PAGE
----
IBM launched on Tuesday a collection of hardware, software, and services for large organizations looking to build private storage clouds that would offer access to all archived data, even if it's stored on tape.
In unveiling the Smart Business Storage Cloud, IBM said it also planned to launch a business-grade public cloud that would offer "flexible consumption models and a self-service user interface to fully abstract the technology from the end user." However, no timetable or pricing was offered.
Cloud storage is a broad term that typically applies to storage systems that are highly scalable and can be used internally or externally. The systems often use some form of clustered or grid-based storage.
IT organizations looking at cloud storage are typically under mandates to reduce escalating storage costs. In addition, they are faced with meeting increasing performance demands and dealing with massive data growth and overworked IT staff.
IBM's proposed solution to these problems for large organizations comprises the tech company's XIV storage arrays, BladeCenter servers, and General Parallel File System. The system would support multiple petabytes of data, including text, audio, and video, in a single global namespace.
Key to IBM's private-cloud offering is a new Information Archive, an integrated hardware and software system that provides a single unified platform for information retention. GPFS is a core component of the system, as is policy-based management software that automatically moves less active information to inexpensive storage systems, such as tape.
While making better use of tape, the system also retains access to data in those systems. "Using a customizable 'collections-based' approach, the archived data can be accessed in a private cloud computing environment, even if it's stored on tape media," IBM said in a statement. "This capability is critical as an increasing amount of data is expected to exist in archived formats."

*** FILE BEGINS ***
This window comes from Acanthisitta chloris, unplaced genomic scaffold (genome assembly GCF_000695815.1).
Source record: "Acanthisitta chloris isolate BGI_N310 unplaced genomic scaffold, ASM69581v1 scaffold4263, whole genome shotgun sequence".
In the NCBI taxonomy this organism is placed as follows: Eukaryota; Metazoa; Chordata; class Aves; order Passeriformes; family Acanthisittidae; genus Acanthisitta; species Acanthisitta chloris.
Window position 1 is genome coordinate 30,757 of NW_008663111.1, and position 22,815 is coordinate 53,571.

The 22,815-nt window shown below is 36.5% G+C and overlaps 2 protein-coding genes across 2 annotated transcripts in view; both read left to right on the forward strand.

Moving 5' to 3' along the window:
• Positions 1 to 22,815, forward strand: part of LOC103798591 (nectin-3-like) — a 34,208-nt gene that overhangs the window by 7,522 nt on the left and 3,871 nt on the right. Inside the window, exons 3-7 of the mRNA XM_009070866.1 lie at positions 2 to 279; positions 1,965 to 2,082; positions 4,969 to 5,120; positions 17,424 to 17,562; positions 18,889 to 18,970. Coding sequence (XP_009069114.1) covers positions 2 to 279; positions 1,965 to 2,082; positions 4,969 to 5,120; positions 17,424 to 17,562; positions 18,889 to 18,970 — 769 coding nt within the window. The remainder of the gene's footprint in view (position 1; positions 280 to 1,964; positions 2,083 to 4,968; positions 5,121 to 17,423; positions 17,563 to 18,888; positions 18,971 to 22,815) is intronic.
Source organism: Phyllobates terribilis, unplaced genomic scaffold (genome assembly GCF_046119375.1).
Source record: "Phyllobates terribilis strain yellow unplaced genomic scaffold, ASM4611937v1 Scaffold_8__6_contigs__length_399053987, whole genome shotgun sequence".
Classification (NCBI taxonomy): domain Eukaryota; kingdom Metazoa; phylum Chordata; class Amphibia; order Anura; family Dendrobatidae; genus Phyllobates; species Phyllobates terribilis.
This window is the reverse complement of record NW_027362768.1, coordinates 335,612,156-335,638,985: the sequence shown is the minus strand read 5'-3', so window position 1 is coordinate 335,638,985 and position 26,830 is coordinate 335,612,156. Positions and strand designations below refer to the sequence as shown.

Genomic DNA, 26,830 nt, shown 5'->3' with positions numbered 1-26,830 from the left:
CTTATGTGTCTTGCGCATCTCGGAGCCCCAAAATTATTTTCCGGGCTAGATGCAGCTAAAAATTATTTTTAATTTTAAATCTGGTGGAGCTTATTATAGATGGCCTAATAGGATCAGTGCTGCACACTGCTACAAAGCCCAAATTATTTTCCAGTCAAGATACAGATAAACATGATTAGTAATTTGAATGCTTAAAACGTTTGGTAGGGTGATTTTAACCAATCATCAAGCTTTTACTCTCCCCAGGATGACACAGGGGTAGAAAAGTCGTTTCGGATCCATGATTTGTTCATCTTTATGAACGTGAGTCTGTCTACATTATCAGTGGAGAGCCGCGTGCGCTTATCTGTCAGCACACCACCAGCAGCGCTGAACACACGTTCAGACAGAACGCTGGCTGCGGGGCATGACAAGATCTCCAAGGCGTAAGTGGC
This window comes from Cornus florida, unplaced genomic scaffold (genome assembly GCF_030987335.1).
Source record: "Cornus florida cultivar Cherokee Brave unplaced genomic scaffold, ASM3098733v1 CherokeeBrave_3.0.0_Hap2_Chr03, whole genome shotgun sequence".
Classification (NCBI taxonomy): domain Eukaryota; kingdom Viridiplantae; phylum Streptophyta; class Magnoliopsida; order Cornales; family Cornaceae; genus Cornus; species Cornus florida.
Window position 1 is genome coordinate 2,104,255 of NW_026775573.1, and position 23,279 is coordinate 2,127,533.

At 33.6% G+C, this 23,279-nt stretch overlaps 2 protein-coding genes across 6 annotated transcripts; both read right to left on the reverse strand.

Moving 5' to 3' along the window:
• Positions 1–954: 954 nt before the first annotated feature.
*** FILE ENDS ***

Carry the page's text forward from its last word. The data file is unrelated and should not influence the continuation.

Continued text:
IBM promises a "highly secure" environment that's built using a customer's existing security and authentication infrastructure.
IBM Global Business Services launched cloud-consulting offerings to complement the latest products. The services are geared toward helping organization build a business case for cloud computing, identify processes that would benefit the most, and define a roadmap for deployment.
IBM's entry into cloud storage is likely to present a serious challenge to other vendors, such as Amazon, Microsoft, AT&T, and Hewlett-Packard. A recent survey by Evans Data found that developers considered IBM as being able to provide the most secure private cloud environment, and was also rated high in reliability and ability to execute.
InformationWeek has published an in-depth report on the public cloud, digging into the gritty details of cloud computing services from a dozen vendors. Download the report here (registration required).